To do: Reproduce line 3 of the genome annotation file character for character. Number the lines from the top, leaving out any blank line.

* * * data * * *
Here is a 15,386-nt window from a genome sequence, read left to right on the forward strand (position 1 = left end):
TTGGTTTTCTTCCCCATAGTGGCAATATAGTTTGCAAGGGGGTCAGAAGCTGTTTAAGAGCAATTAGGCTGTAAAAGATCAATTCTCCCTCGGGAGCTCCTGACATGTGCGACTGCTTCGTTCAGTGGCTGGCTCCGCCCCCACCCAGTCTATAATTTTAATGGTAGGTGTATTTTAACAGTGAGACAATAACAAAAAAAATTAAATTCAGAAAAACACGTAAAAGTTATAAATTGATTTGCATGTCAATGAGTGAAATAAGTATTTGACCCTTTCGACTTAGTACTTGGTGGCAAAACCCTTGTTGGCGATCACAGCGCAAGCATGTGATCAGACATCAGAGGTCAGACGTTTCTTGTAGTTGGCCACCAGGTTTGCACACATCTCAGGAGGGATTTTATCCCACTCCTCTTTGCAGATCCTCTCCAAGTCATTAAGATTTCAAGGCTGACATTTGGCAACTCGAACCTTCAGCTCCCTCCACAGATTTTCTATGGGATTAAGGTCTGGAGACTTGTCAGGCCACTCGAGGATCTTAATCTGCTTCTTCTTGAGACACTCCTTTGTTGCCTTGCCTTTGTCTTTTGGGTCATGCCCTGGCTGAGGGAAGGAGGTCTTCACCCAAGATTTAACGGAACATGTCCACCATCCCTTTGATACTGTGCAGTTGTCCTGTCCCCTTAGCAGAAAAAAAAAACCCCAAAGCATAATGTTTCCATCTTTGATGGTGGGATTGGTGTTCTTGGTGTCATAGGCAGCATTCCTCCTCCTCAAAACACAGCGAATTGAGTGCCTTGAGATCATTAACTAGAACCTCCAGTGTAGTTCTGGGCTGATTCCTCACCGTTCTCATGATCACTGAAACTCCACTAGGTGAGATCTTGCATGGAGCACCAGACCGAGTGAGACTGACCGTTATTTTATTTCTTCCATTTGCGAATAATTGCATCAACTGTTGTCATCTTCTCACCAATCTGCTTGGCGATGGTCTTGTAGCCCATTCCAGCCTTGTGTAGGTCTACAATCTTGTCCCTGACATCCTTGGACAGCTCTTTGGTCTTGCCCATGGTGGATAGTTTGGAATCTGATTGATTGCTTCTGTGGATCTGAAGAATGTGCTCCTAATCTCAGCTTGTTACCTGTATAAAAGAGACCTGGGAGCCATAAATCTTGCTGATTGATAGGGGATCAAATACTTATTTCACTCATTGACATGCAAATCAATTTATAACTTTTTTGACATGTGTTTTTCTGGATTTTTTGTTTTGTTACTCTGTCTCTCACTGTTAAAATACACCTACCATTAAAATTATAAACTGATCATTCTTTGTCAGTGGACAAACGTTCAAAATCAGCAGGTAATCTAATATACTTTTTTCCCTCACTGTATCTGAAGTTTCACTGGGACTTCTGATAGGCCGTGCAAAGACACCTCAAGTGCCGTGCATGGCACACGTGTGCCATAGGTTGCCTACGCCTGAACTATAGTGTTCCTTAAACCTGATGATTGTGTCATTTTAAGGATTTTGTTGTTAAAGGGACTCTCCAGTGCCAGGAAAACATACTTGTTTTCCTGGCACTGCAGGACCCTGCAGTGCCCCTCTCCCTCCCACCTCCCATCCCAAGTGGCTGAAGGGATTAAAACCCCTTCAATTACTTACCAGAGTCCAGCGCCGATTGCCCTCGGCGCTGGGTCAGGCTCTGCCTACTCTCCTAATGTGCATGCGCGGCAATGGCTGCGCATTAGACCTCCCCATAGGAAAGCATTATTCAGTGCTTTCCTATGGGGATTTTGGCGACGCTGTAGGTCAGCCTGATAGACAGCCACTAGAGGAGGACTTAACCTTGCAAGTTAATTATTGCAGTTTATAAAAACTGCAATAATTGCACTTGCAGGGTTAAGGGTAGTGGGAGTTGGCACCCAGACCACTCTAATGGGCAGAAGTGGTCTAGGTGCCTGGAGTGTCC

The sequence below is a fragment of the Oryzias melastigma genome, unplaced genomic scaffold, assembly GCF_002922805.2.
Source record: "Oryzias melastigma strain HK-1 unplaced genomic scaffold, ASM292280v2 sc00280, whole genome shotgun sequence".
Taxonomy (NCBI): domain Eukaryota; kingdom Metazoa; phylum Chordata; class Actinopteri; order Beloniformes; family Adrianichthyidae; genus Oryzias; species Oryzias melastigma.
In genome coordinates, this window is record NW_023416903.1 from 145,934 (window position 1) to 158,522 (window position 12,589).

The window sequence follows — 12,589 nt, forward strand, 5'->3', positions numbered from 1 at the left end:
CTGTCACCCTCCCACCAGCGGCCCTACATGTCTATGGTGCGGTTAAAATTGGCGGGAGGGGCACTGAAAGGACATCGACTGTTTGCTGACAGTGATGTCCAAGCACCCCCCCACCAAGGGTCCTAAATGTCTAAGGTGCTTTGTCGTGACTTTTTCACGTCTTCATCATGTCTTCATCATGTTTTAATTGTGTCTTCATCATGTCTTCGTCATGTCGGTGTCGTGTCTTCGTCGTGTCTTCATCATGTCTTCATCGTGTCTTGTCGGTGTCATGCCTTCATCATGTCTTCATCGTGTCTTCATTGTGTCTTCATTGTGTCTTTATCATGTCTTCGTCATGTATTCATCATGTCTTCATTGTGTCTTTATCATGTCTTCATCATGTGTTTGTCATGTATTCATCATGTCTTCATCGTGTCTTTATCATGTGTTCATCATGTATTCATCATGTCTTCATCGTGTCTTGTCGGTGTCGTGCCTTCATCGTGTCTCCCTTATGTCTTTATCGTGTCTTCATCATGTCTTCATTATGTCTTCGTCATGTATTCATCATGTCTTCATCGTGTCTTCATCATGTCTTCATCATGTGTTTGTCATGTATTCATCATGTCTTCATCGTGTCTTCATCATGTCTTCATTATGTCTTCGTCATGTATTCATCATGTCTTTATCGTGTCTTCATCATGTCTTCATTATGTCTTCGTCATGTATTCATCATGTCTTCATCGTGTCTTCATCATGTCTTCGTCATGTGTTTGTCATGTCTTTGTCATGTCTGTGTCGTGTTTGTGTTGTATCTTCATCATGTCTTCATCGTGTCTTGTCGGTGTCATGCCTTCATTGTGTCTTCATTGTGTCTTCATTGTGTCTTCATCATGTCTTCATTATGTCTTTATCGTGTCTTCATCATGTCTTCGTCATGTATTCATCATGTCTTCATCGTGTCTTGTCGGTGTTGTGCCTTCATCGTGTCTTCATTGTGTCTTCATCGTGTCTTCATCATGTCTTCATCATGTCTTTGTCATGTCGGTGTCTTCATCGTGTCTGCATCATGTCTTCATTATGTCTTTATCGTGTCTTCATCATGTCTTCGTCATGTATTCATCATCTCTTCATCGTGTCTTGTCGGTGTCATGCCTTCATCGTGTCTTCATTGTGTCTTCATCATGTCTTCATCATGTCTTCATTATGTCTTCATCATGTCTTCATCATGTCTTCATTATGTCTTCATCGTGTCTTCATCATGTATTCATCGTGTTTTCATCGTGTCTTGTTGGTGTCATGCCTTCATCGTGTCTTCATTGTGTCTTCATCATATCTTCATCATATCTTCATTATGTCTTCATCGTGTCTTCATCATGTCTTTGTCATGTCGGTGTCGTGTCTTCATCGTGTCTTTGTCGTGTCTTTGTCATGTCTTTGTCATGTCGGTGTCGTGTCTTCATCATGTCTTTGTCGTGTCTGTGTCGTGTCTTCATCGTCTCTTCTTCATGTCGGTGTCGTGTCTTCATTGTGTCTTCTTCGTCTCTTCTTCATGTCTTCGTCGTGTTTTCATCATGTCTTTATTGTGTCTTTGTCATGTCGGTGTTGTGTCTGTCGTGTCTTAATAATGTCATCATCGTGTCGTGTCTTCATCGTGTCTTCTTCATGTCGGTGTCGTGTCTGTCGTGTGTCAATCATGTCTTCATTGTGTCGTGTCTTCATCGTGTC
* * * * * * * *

The sequence below is a fragment of the Oryzias melastigma genome, unplaced genomic scaffold, assembly GCF_002922805.2.